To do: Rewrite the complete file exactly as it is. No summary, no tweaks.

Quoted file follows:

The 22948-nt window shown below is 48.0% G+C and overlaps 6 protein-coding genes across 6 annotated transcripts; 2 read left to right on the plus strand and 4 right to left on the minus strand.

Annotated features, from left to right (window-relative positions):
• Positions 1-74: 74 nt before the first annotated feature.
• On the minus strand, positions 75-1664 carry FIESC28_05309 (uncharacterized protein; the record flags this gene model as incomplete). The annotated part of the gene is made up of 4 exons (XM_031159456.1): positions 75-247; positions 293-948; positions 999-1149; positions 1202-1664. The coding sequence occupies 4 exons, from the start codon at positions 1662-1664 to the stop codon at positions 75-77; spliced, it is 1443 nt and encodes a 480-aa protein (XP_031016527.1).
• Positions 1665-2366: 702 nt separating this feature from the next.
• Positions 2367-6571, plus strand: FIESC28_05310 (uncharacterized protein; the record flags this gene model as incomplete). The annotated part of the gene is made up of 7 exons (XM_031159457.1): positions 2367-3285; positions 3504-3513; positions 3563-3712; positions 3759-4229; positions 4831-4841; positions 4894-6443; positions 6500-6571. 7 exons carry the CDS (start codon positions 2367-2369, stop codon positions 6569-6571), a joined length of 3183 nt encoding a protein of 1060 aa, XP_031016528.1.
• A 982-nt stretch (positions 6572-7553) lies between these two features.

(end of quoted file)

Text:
The 22948-nt window shown below is 48.0% G+C and overlaps 6 protein-coding genes across 6 annotated transcripts; 2 read left to right on the plus strand and 4 right to left on the minus strand.

Annotated features, from left to right (window-relative positions):
• Positions 1-74: 74 nt before the first annotated feature.
• On the minus strand, positions 75-1664 carry FIESC28_05309 (uncharacterized protein; the record flags this gene model as incomplete). The annotated part of the gene is made up of 4 exons (XM_031159456.1): positions 75-247; positions 293-948; positions 999-1149; positions 1202-1664. The coding sequence occupies 4 exons, from the start codon at positions 1662-1664 to the stop codon at positions 75-77; spliced, it is 1443 nt and encodes a 480-aa protein (XP_031016527.1).
• Positions 1665-2366: 702 nt separating this feature from the next.
• Positions 2367-6571, plus strand: FIESC28_05310 (uncharacterized protein; the record flags this gene model as incomplete). The annotated part of the gene is made up of 7 exons (XM_031159457.1): positions 2367-3285; positions 3504-3513; positions 3563-3712; positions 3759-4229; positions 4831-4841; positions 4894-6443; positions 6500-6571. 7 exons carry the CDS (start codon positions 2367-2369, stop codon positions 6569-6571), a joined length of 3183 nt encoding a protein of 1060 aa, XP_031016528.1.
• A 982-nt stretch (positions 6572-7553) lies between these two features.